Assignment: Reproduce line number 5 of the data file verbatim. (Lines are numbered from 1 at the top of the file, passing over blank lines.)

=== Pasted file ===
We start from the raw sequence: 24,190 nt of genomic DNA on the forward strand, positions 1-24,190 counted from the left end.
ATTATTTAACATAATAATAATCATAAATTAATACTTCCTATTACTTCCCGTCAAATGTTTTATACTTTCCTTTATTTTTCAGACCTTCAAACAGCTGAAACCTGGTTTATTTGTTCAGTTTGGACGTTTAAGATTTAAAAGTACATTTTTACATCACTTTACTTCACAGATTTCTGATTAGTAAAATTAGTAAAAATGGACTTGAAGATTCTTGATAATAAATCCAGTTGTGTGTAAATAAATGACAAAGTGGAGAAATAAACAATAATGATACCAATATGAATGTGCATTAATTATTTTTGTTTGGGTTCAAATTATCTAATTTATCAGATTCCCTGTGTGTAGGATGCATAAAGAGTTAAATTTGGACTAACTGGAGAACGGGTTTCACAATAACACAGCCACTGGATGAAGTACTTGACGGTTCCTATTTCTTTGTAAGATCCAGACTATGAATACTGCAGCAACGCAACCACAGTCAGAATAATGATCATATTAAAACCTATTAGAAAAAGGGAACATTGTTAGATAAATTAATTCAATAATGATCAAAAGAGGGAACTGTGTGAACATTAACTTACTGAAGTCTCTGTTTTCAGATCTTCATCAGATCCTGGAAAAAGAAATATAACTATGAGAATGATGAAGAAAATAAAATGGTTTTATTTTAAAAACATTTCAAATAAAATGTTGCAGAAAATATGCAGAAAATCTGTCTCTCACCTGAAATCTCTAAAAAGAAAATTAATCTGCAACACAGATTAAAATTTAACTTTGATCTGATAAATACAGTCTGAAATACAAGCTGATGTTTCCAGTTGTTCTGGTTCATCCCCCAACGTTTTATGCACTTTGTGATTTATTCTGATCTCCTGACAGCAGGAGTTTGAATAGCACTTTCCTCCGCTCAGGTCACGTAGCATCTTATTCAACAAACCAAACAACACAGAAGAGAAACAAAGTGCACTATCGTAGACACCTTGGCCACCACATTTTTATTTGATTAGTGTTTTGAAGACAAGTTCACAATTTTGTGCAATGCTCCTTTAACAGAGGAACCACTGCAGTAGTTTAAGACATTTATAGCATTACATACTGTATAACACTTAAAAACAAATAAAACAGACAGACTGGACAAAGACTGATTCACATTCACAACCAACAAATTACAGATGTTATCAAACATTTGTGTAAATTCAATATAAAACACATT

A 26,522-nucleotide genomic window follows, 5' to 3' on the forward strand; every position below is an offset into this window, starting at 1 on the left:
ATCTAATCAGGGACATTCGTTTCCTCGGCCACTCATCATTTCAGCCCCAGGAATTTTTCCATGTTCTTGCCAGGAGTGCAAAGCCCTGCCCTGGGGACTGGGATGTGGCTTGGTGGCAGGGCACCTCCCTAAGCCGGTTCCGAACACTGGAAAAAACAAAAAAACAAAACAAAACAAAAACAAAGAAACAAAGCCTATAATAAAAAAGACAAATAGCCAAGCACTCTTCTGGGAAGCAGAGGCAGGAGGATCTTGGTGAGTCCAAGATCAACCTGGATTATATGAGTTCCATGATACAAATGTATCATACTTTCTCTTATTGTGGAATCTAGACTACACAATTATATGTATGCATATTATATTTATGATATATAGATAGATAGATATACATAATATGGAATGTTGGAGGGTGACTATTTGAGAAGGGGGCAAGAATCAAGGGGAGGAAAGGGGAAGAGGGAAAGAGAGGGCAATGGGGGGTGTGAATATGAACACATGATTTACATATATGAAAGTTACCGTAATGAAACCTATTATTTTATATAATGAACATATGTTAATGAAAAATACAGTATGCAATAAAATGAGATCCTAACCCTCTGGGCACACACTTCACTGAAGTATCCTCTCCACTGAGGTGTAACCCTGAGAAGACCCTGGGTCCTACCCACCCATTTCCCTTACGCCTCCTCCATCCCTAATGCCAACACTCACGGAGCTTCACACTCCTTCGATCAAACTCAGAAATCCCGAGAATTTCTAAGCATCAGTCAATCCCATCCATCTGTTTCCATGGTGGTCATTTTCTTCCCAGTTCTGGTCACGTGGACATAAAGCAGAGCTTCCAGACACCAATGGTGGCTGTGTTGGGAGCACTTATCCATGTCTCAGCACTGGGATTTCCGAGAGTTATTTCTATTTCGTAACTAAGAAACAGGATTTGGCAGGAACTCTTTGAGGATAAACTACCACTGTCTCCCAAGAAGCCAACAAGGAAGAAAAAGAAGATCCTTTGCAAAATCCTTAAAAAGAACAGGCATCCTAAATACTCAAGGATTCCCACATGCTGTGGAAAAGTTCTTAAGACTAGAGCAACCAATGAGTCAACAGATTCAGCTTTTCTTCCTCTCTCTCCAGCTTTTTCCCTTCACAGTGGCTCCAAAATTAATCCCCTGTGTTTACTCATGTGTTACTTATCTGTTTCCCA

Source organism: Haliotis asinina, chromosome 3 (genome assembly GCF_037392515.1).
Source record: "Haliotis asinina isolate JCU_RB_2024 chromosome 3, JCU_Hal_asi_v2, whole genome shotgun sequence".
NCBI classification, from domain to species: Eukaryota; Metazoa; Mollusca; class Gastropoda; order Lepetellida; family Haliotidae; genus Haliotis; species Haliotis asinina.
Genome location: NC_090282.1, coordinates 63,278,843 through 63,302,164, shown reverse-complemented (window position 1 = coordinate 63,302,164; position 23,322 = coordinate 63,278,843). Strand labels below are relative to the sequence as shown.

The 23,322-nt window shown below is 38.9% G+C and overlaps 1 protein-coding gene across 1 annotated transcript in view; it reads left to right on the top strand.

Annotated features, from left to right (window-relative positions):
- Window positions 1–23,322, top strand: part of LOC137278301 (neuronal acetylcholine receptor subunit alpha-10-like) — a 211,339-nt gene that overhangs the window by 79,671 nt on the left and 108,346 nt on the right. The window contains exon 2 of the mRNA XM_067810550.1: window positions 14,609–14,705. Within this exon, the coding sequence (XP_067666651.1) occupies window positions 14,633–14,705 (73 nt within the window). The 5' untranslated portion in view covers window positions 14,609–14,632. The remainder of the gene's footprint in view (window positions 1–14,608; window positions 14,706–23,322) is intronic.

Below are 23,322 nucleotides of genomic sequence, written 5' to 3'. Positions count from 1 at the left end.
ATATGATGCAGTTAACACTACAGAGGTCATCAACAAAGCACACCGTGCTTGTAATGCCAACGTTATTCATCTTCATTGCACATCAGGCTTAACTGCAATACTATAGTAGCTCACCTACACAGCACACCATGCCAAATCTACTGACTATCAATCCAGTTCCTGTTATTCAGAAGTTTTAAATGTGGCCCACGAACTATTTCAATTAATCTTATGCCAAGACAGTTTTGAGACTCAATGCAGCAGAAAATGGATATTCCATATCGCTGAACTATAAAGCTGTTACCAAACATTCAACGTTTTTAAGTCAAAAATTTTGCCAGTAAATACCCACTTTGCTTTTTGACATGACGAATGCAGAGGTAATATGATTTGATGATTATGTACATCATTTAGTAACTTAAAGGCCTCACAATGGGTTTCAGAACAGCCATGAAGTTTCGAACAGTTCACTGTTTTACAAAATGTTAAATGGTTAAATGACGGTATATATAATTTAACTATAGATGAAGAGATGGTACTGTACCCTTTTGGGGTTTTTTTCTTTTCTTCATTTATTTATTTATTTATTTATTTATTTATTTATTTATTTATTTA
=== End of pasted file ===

Source organism: Haliotis asinina, chromosome 3 (genome assembly GCF_037392515.1).